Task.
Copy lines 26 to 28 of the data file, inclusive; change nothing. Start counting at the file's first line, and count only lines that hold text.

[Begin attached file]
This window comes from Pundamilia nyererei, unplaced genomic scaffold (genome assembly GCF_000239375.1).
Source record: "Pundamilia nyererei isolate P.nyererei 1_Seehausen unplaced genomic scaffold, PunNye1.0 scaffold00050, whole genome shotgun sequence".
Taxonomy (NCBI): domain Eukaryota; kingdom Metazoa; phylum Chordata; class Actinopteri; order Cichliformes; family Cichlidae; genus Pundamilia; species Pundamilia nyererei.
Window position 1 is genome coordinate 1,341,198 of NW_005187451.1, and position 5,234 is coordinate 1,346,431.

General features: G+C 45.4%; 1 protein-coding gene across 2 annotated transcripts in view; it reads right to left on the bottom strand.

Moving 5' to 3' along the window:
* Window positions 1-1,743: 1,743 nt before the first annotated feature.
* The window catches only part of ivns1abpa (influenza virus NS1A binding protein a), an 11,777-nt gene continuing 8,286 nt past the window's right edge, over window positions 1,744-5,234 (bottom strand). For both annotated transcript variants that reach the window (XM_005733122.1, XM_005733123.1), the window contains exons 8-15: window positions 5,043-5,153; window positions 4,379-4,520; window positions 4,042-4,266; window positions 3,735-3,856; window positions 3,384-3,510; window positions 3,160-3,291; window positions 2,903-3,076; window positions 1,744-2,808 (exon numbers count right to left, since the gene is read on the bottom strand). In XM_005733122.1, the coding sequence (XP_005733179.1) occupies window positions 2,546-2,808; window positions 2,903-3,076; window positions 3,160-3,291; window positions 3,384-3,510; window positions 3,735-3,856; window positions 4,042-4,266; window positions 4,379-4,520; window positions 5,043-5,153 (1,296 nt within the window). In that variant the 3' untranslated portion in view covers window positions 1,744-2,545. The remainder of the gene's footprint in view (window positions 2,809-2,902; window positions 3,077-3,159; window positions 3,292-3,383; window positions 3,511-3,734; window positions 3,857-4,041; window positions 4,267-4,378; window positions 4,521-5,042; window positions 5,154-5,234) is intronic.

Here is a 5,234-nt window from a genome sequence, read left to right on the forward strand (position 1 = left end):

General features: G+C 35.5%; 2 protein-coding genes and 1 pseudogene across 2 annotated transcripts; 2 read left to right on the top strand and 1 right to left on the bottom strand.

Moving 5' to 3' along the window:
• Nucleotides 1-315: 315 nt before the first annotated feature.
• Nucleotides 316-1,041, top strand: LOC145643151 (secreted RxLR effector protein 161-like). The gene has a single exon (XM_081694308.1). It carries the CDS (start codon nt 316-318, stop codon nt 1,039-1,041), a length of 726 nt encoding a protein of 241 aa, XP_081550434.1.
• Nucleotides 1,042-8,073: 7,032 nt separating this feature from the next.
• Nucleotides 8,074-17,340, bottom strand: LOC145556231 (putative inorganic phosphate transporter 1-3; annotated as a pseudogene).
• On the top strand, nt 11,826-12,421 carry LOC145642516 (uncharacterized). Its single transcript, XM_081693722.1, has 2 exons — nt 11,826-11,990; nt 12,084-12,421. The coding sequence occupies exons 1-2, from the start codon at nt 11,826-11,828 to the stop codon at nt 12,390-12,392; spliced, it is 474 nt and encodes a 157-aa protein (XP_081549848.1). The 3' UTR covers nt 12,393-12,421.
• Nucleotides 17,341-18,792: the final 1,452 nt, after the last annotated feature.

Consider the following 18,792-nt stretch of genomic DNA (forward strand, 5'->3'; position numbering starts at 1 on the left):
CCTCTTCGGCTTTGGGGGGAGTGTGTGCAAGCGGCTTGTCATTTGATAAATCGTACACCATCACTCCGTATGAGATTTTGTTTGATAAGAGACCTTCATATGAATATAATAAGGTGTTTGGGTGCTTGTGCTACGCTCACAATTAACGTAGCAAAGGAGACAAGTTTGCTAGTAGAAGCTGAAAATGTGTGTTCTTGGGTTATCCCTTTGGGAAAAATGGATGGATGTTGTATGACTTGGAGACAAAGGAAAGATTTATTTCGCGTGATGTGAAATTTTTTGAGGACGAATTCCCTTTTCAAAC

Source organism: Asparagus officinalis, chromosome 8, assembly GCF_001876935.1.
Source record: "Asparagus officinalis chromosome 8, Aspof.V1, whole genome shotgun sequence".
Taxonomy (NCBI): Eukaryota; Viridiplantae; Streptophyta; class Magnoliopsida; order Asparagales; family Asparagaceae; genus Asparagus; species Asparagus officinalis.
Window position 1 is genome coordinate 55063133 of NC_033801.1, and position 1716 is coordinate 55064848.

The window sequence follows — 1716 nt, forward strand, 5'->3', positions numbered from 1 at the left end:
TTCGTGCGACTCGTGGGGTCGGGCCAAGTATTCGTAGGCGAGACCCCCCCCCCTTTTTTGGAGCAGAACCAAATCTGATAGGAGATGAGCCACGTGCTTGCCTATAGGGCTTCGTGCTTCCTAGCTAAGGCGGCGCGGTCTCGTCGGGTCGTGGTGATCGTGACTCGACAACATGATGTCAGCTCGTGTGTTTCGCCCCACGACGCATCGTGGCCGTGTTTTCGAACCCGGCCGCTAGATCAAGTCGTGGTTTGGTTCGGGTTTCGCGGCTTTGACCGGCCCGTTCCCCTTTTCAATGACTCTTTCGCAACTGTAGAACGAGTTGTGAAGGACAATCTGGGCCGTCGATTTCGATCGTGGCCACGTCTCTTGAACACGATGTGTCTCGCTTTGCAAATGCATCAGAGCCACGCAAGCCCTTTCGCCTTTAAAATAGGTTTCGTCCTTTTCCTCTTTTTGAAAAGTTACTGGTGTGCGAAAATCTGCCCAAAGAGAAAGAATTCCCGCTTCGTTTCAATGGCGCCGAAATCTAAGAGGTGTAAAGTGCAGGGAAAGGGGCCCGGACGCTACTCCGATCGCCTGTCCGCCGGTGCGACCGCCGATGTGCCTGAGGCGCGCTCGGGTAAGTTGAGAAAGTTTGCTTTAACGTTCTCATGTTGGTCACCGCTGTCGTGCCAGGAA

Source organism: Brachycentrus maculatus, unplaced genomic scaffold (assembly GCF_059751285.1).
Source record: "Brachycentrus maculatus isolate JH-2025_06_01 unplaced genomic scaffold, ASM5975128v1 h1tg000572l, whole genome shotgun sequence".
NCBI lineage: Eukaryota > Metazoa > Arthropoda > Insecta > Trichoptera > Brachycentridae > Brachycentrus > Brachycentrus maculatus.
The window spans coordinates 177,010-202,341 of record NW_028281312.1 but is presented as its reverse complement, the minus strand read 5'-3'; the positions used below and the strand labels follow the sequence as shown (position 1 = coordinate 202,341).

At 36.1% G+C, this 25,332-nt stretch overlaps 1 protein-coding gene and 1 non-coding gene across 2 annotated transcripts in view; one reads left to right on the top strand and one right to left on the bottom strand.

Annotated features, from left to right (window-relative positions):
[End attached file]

Source organism: Brachycentrus maculatus, unplaced genomic scaffold (assembly GCF_059751285.1).
Source record: "Brachycentrus maculatus isolate JH-2025_06_01 unplaced genomic scaffold, ASM5975128v1 h1tg000572l, whole genome shotgun sequence".
NCBI lineage: Eukaryota > Metazoa > Arthropoda > Insecta > Trichoptera > Brachycentridae > Brachycentrus > Brachycentrus maculatus.